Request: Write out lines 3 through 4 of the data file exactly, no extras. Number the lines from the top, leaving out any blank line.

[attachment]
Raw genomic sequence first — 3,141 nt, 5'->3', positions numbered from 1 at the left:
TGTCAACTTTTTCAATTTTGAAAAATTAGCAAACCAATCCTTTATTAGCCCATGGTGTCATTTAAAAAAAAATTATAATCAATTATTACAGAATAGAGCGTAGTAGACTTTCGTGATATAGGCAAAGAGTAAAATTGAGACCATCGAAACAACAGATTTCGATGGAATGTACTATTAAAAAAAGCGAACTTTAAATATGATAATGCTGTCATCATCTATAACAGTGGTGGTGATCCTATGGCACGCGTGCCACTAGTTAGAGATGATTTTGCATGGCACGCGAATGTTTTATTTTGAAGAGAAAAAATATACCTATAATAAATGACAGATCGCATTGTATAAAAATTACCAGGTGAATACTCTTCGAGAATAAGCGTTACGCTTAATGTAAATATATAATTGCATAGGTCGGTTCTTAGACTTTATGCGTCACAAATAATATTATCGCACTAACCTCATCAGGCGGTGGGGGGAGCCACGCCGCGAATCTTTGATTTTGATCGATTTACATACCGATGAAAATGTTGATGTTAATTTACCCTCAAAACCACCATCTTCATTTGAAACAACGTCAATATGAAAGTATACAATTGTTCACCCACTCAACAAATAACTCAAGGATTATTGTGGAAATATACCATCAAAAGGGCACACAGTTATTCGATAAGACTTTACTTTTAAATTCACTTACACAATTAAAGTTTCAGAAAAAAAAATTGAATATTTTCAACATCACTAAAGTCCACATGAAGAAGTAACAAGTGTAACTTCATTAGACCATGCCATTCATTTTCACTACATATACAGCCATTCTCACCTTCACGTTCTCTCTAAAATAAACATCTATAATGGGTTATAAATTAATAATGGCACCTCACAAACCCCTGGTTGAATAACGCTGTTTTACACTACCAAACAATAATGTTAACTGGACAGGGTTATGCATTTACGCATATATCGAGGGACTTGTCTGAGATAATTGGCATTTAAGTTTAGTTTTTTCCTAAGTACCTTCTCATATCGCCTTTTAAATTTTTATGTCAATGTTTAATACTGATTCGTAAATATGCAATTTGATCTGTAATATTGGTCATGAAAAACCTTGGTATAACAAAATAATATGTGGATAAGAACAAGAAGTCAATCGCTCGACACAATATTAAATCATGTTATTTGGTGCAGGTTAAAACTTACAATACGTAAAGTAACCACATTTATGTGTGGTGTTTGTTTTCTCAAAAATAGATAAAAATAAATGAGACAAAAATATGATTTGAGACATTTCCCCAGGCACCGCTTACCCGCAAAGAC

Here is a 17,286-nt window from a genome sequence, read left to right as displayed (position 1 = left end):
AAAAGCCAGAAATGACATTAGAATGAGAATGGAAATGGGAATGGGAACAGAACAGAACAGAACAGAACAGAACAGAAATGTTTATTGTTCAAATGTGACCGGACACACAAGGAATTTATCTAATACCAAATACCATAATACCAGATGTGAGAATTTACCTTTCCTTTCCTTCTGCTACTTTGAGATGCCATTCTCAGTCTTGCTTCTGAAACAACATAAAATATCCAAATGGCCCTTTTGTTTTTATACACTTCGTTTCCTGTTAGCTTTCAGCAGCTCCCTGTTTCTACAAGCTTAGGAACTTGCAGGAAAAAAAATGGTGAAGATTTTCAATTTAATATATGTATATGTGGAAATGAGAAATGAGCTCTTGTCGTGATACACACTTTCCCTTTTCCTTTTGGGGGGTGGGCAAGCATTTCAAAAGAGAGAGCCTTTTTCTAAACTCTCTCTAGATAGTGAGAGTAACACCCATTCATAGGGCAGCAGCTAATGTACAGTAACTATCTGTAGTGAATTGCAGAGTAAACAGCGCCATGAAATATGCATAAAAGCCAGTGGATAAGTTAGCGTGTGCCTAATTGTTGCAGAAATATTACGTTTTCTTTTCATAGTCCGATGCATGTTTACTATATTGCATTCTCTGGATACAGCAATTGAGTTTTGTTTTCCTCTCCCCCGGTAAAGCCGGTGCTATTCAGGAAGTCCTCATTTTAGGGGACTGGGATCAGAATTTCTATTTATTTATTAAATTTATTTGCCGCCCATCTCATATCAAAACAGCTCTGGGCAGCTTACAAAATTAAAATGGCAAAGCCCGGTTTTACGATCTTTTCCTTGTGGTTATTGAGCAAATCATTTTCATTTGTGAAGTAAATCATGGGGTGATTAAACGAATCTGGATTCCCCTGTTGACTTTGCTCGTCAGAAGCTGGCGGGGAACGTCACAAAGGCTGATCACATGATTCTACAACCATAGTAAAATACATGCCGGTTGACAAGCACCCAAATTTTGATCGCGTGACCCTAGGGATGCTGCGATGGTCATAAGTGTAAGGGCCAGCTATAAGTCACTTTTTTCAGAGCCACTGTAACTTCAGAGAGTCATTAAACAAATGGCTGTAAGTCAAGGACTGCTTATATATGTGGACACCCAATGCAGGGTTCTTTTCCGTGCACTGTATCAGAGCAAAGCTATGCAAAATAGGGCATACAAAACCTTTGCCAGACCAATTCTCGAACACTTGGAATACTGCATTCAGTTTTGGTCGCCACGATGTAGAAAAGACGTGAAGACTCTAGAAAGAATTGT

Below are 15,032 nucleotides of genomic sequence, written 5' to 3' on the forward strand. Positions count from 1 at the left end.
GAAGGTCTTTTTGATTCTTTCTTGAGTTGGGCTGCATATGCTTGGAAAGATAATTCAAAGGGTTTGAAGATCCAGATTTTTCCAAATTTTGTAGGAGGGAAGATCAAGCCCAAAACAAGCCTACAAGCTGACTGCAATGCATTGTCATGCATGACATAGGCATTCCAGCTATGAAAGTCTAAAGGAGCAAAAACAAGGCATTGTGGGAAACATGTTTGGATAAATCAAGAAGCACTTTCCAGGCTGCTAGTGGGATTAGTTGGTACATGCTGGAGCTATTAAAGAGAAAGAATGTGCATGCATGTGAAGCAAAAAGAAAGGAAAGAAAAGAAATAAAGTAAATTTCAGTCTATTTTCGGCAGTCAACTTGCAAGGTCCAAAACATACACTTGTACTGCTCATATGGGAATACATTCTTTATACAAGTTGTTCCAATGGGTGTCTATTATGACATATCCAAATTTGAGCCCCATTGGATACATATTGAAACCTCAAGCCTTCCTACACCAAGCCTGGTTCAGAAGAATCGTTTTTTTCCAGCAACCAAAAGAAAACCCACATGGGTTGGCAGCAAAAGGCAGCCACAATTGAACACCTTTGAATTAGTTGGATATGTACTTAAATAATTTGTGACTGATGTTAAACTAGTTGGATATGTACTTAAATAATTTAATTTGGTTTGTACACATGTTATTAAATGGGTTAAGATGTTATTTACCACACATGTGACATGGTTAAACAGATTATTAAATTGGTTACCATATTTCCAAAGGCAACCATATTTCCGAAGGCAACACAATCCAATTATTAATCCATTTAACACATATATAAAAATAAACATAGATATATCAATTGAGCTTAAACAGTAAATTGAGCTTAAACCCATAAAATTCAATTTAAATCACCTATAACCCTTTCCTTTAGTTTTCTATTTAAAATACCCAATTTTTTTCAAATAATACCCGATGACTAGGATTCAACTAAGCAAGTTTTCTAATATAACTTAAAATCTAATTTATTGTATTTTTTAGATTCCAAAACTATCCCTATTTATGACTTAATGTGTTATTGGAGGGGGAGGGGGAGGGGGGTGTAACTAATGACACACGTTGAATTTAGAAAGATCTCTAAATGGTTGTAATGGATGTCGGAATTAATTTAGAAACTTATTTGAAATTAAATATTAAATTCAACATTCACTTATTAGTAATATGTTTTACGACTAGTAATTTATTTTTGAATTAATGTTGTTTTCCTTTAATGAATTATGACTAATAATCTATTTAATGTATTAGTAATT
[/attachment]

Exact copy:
Here is a 17,286-nt window from a genome sequence, read left to right as displayed (position 1 = left end):
AAAAGCCAGAAATGACATTAGAATGAGAATGGAAATGGGAATGGGAACAGAACAGAACAGAACAGAACAGAACAGAAATGTTTATTGTTCAAATGTGACCGGACACACAAGGAATTTATCTAATACCAAATACCATAATACCAGATGTGAGAATTTACCTTTCCTTTCCTTCTGCTACTTTGAGATGCCATTCTCAGTCTTGCTTCTGAAACAACATAAAATATCCAAATGGCCCTTTTGTTTTTATACACTTCGTTTCCTGTTAGCTTTCAGCAGCTCCCTGTTTCTACAAGCTTAGGAACTTGCAGGAAAAAAAATGGTGAAGATTTTCAATTTAATATATGTATATGTGGAAATGAGAAATGAGCTCTTGTCGTGATACACACTTTCCCTTTTCCTTTTGGGGGGTGGGCAAGCATTTCAAAAGAGAGAGCCTTTTTCTAAACTCTCTCTAGATAGTGAGAGTAACACCCATTCATAGGGCAGCAGCTAATGTACAGTAACTATCTGTAGTGAATTGCAGAGTAAACAGCGCCATGAAATATGCATAAAAGCCAGTGGATAAGTTAGCGTGTGCCTAATTGTTGCAGAAATATTACGTTTTCTTTTCATAGTCCGATGCATGTTTACTATATTGCATTCTCTGGATACAGCAATTGAGTTTTGTTTTCCTCTCCCCCGGTAAAGCCGGTGCTATTCAGGAAGTCCTCATTTTAGGGGACTGGGATCAGAATTTCTATTTATTTATTAAATTTATTTGCCGCCCATCTCATATCAAAACAGCTCTGGGCAGCTTACAAAATTAAAATGGCAAAGCCCGGTTTTACGATCTTTTCCTTGTGGTTATTGAGCAAATCATTTTCATTTGTGAAGTAAATCATGGGGTGATTAAACGAATCTGGATTCCCCTGTTGACTTTGCTCGTCAGAAGCTGGCGGGGAACGTCACAAAGGCTGATCACATGATTCTACAACCATAGTAAAATACATGCCGGTTGACAAGCACCCAAATTTTGATCGCGTGACCCTAGGGATGCTGCGATGGTCATAAGTGTAAGGGCCAGCTATAAGTCACTTTTTTCAGAGCCACTGTAACTTCAGAGAGTCATTAAACAAATGGCTGTAAGTCAAGGACTGCTTATATATGTGGACACCCAATGCAGGGTTCTTTTCCGTGCACTGTATCAGAGCAAAGCTATGCAAAATAGGGCATACAAAACCTTTGCCAGACCAATTCTCGAACACTTGGAATACTGCATTCAGTTTTGGTCGCCACGATGTAGAAAAGACGTGAAGACTCTAGAAAGAATTGT